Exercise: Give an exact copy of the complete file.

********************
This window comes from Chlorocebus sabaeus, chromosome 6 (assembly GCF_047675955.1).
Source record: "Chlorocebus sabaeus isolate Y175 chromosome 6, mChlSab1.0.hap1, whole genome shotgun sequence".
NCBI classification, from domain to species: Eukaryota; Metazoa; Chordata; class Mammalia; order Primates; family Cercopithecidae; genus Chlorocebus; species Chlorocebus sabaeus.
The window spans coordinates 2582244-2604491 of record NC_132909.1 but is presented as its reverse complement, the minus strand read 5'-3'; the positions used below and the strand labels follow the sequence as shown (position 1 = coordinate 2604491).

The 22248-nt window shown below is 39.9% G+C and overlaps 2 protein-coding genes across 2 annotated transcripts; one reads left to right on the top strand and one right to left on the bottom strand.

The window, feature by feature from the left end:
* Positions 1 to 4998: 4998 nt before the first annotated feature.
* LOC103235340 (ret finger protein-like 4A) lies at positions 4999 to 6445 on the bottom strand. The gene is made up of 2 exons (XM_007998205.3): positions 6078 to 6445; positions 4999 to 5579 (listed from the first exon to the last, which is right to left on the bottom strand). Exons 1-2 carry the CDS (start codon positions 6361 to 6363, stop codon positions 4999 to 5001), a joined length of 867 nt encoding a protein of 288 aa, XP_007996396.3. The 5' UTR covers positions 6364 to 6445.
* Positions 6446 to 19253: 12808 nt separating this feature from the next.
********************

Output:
This window comes from Chlorocebus sabaeus, chromosome 6 (assembly GCF_047675955.1).
Source record: "Chlorocebus sabaeus isolate Y175 chromosome 6, mChlSab1.0.hap1, whole genome shotgun sequence".
NCBI classification, from domain to species: Eukaryota; Metazoa; Chordata; class Mammalia; order Primates; family Cercopithecidae; genus Chlorocebus; species Chlorocebus sabaeus.
The window spans coordinates 2582244-2604491 of record NC_132909.1 but is presented as its reverse complement, the minus strand read 5'-3'; the positions used below and the strand labels follow the sequence as shown (position 1 = coordinate 2604491).

The 22248-nt window shown below is 39.9% G+C and overlaps 2 protein-coding genes across 2 annotated transcripts; one reads left to right on the top strand and one right to left on the bottom strand.

The window, feature by feature from the left end:
* Positions 1 to 4998: 4998 nt before the first annotated feature.
* LOC103235340 (ret finger protein-like 4A) lies at positions 4999 to 6445 on the bottom strand. The gene is made up of 2 exons (XM_007998205.3): positions 6078 to 6445; positions 4999 to 5579 (listed from the first exon to the last, which is right to left on the bottom strand). Exons 1-2 carry the CDS (start codon positions 6361 to 6363, stop codon positions 4999 to 5001), a joined length of 867 nt encoding a protein of 288 aa, XP_007996396.3. The 5' UTR covers positions 6364 to 6445.
* Positions 6446 to 19253: 12808 nt separating this feature from the next.